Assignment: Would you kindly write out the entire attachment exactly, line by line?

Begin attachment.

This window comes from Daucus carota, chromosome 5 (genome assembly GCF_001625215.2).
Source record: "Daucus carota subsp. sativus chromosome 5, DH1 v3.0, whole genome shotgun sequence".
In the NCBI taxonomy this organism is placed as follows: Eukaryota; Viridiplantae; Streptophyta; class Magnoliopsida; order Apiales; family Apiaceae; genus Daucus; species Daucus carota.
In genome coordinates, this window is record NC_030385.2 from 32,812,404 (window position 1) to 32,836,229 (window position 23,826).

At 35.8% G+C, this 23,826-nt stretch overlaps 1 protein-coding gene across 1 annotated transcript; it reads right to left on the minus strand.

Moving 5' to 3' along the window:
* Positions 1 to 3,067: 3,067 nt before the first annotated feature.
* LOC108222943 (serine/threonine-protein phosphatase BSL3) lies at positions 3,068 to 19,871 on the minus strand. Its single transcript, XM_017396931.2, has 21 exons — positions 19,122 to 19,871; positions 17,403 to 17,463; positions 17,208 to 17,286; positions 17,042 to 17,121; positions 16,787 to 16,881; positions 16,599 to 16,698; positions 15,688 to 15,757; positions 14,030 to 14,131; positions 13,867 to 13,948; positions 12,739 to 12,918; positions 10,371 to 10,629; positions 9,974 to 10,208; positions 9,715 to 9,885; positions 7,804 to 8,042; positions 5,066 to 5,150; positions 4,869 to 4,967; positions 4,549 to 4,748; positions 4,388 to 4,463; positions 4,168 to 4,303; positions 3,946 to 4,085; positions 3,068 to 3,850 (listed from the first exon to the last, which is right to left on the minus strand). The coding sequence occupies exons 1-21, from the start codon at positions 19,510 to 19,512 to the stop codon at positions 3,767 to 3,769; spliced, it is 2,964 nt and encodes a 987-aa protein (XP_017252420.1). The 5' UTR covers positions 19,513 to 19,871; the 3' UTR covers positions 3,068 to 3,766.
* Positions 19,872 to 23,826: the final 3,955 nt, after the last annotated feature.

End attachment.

This window comes from Daucus carota, chromosome 5 (genome assembly GCF_001625215.2).
Source record: "Daucus carota subsp. sativus chromosome 5, DH1 v3.0, whole genome shotgun sequence".
In the NCBI taxonomy this organism is placed as follows: Eukaryota; Viridiplantae; Streptophyta; class Magnoliopsida; order Apiales; family Apiaceae; genus Daucus; species Daucus carota.
In genome coordinates, this window is record NC_030385.2 from 32,812,404 (window position 1) to 32,836,229 (window position 23,826).

At 35.8% G+C, this 23,826-nt stretch overlaps 1 protein-coding gene across 1 annotated transcript; it reads right to left on the minus strand.

Moving 5' to 3' along the window:
* Positions 1 to 3,067: 3,067 nt before the first annotated feature.
* LOC108222943 (serine/threonine-protein phosphatase BSL3) lies at positions 3,068 to 19,871 on the minus strand. Its single transcript, XM_017396931.2, has 21 exons — positions 19,122 to 19,871; positions 17,403 to 17,463; positions 17,208 to 17,286; positions 17,042 to 17,121; positions 16,787 to 16,881; positions 16,599 to 16,698; positions 15,688 to 15,757; positions 14,030 to 14,131; positions 13,867 to 13,948; positions 12,739 to 12,918; positions 10,371 to 10,629; positions 9,974 to 10,208; positions 9,715 to 9,885; positions 7,804 to 8,042; positions 5,066 to 5,150; positions 4,869 to 4,967; positions 4,549 to 4,748; positions 4,388 to 4,463; positions 4,168 to 4,303; positions 3,946 to 4,085; positions 3,068 to 3,850 (listed from the first exon to the last, which is right to left on the minus strand). The coding sequence occupies exons 1-21, from the start codon at positions 19,510 to 19,512 to the stop codon at positions 3,767 to 3,769; spliced, it is 2,964 nt and encodes a 987-aa protein (XP_017252420.1). The 5' UTR covers positions 19,513 to 19,871; the 3' UTR covers positions 3,068 to 3,766.
* Positions 19,872 to 23,826: the final 3,955 nt, after the last annotated feature.